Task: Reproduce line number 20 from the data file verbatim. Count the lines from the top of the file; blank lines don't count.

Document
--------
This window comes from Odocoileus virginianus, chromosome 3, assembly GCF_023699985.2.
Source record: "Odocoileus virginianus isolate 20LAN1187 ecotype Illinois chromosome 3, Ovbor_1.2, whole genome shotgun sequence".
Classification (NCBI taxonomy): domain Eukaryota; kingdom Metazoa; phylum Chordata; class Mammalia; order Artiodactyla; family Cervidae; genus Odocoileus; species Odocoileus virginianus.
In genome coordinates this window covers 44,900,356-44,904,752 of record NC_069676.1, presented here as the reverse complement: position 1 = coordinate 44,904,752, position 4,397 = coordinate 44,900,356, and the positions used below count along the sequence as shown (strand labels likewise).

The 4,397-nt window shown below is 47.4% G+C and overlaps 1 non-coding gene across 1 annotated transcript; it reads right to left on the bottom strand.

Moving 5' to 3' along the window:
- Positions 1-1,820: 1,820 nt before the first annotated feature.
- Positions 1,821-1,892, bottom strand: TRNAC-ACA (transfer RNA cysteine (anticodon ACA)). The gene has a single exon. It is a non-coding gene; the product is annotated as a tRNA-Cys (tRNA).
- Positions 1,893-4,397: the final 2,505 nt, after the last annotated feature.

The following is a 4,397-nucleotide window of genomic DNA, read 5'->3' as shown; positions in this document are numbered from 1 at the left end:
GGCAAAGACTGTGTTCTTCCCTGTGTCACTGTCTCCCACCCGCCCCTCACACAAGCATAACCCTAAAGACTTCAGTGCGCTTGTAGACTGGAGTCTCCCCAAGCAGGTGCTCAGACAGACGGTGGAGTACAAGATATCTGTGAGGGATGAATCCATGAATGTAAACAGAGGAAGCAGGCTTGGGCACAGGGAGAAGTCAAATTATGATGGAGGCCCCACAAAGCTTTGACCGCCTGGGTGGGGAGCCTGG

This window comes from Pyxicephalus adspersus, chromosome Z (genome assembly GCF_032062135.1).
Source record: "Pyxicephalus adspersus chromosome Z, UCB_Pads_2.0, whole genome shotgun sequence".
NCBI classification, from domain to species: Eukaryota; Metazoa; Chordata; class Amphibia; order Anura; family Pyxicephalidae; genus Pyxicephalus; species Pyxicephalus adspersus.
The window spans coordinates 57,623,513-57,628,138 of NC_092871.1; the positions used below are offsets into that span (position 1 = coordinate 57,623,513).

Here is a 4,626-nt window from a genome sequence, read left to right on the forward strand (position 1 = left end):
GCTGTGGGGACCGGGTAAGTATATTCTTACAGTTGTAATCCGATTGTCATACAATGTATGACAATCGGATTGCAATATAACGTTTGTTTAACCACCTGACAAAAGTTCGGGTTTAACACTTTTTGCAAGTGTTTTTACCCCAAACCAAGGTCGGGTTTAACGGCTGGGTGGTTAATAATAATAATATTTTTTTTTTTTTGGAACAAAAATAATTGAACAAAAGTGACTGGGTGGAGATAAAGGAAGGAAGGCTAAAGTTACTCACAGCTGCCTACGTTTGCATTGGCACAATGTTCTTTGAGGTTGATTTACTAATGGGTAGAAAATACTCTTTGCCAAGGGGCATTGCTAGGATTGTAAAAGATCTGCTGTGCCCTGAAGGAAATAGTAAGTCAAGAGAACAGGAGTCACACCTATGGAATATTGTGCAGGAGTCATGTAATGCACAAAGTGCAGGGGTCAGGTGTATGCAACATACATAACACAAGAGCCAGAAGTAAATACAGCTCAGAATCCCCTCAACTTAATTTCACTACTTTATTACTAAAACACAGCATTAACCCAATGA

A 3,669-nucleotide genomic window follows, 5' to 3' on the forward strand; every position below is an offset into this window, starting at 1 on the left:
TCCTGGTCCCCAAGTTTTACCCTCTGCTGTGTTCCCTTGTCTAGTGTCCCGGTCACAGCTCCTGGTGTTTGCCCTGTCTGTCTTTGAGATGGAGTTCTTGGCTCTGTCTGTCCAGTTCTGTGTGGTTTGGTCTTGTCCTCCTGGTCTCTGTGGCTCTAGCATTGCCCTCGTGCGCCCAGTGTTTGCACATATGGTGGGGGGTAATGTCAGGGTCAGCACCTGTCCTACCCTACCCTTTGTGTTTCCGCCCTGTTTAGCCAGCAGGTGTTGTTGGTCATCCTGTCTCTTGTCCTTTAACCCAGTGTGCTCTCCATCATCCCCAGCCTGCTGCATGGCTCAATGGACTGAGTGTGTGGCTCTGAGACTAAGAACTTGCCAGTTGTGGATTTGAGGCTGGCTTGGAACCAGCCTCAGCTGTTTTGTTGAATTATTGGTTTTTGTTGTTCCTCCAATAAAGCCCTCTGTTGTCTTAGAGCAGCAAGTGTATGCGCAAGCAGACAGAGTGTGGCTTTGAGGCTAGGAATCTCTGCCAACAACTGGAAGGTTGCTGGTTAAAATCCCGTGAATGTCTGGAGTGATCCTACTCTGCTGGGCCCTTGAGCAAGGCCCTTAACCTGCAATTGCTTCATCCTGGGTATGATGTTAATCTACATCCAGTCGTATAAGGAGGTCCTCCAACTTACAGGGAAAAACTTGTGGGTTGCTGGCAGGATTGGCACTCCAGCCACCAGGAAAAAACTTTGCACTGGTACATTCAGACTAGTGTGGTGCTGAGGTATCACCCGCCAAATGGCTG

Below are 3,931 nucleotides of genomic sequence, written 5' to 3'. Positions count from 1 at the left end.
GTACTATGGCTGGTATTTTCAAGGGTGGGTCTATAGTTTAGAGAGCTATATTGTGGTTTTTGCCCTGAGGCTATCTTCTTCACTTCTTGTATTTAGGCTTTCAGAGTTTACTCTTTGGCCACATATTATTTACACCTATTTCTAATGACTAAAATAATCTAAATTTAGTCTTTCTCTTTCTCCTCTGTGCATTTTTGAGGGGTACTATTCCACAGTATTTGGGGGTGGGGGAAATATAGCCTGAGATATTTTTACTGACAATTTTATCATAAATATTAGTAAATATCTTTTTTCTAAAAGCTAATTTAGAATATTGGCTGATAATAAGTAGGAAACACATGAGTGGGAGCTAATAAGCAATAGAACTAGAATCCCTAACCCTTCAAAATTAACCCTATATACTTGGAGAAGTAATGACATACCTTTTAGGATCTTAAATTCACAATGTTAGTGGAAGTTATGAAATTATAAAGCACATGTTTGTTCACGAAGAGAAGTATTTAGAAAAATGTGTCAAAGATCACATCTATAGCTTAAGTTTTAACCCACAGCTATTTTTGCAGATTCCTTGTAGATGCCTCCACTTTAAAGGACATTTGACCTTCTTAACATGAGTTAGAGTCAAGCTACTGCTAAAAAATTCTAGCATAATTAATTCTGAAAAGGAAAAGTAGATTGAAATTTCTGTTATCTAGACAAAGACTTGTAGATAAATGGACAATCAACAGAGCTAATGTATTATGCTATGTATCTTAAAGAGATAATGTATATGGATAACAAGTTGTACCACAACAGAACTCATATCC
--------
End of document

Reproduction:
Below are 3,931 nucleotides of genomic sequence, written 5' to 3'. Positions count from 1 at the left end.